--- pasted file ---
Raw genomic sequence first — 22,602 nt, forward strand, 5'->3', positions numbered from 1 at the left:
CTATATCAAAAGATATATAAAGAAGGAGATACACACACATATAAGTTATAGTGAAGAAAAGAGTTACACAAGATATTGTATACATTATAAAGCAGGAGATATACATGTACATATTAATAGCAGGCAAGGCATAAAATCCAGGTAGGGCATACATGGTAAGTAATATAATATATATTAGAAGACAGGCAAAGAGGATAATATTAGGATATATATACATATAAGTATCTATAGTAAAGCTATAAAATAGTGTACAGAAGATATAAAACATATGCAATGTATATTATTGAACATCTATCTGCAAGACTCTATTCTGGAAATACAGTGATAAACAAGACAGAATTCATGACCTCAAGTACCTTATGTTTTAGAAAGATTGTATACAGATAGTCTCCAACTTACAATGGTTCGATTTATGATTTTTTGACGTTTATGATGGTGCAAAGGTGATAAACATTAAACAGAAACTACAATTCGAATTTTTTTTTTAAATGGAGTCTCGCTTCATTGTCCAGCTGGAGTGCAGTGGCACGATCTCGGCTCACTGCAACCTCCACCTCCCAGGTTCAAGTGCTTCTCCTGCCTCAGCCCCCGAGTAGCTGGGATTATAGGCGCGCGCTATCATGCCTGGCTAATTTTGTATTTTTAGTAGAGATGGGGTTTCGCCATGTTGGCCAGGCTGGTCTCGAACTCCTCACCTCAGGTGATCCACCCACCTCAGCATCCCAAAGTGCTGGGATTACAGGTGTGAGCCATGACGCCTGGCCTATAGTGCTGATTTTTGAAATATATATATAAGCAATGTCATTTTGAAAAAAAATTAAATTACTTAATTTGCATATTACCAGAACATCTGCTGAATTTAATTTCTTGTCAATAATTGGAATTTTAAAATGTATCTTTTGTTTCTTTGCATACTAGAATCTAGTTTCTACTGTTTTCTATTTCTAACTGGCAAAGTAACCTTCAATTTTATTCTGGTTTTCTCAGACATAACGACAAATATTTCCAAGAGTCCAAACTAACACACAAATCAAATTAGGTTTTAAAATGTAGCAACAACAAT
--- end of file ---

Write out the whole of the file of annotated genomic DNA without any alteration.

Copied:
Raw genomic sequence first — 22,602 nt, forward strand, 5'->3', positions numbered from 1 at the left:
CTATATCAAAAGATATATAAAGAAGGAGATACACACACATATAAGTTATAGTGAAGAAAAGAGTTACACAAGATATTGTATACATTATAAAGCAGGAGATATACATGTACATATTAATAGCAGGCAAGGCATAAAATCCAGGTAGGGCATACATGGTAAGTAATATAATATATATTAGAAGACAGGCAAAGAGGATAATATTAGGATATATATACATATAAGTATCTATAGTAAAGCTATAAAATAGTGTACAGAAGATATAAAACATATGCAATGTATATTATTGAACATCTATCTGCAAGACTCTATTCTGGAAATACAGTGATAAACAAGACAGAATTCATGACCTCAAGTACCTTATGTTTTAGAAAGATTGTATACAGATAGTCTCCAACTTACAATGGTTCGATTTATGATTTTTTGACGTTTATGATGGTGCAAAGGTGATAAACATTAAACAGAAACTACAATTCGAATTTTTTTTTTAAATGGAGTCTCGCTTCATTGTCCAGCTGGAGTGCAGTGGCACGATCTCGGCTCACTGCAACCTCCACCTCCCAGGTTCAAGTGCTTCTCCTGCCTCAGCCCCCGAGTAGCTGGGATTATAGGCGCGCGCTATCATGCCTGGCTAATTTTGTATTTTTAGTAGAGATGGGGTTTCGCCATGTTGGCCAGGCTGGTCTCGAACTCCTCACCTCAGGTGATCCACCCACCTCAGCATCCCAAAGTGCTGGGATTACAGGTGTGAGCCATGACGCCTGGCCTATAGTGCTGATTTTTGAAATATATATATAAGCAATGTCATTTTGAAAAAAAATTAAATTACTTAATTTGCATATTACCAGAACATCTGCTGAATTTAATTTCTTGTCAATAATTGGAATTTTAAAATGTATCTTTTGTTTCTTTGCATACTAGAATCTAGTTTCTACTGTTTTCTATTTCTAACTGGCAAAGTAACCTTCAATTTTATTCTGGTTTTCTCAGACATAACGACAAATATTTCCAAGAGTCCAAACTAACACACAAATCAAATTAGGTTTTAAAATGTAGCAACAACAAT